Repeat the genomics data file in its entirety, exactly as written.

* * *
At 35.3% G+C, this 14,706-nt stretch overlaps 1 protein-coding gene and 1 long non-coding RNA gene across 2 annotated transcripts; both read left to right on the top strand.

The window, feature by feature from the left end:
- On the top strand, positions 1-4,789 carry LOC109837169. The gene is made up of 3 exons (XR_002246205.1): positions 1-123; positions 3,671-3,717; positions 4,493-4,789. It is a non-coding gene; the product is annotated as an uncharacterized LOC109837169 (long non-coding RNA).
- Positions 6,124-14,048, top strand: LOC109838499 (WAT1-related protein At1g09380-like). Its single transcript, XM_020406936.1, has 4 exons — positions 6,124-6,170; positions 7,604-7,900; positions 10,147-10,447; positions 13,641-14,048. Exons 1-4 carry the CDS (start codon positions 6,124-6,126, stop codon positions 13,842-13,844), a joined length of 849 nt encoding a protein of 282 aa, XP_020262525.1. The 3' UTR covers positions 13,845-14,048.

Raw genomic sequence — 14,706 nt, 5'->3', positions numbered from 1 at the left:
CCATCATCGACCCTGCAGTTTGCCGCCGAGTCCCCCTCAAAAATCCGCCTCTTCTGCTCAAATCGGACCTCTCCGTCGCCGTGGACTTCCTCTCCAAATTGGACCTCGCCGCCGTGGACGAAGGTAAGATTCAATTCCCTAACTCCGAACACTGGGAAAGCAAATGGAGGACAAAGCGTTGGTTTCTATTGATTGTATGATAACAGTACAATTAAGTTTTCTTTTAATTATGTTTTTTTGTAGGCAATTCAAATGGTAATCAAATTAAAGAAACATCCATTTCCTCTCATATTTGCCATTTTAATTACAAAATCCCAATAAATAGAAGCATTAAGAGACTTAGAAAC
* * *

At 35.3% G+C, this 14,706-nt stretch overlaps 1 protein-coding gene and 1 long non-coding RNA gene across 2 annotated transcripts; both read left to right on the top strand.

The window, feature by feature from the left end:
- On the top strand, positions 1-4,789 carry LOC109837169. The gene is made up of 3 exons (XR_002246205.1): positions 1-123; positions 3,671-3,717; positions 4,493-4,789. It is a non-coding gene; the product is annotated as an uncharacterized LOC109837169 (long non-coding RNA).
- Positions 6,124-14,048, top strand: LOC109838499 (WAT1-related protein At1g09380-like). Its single transcript, XM_020406936.1, has 4 exons — positions 6,124-6,170; positions 7,604-7,900; positions 10,147-10,447; positions 13,641-14,048. Exons 1-4 carry the CDS (start codon positions 6,124-6,126, stop codon positions 13,842-13,844), a joined length of 849 nt encoding a protein of 282 aa, XP_020262525.1. The 3' UTR covers positions 13,845-14,048.

Raw genomic sequence — 14,706 nt, 5'->3', positions numbered from 1 at the left:
CCATCATCGACCCTGCAGTTTGCCGCCGAGTCCCCCTCAAAAATCCGCCTCTTCTGCTCAAATCGGACCTCTCCGTCGCCGTGGACTTCCTCTCCAAATTGGACCTCGCCGCCGTGGACGAAGGTAAGATTCAATTCCCTAACTCCGAACACTGGGAAAGCAAATGGAGGACAAAGCGTTGGTTTCTATTGATTGTATGATAACAGTACAATTAAGTTTTCTTTTAATTATGTTTTTTTGTAGGCAATTCAAATGGTAATCAAATTAAAGAAACATCCATTTCCTCTCATATTTGCCATTTTAATTACAAAATCCCAATAAATAGAAGCATTAAGAGACTTAGAAAC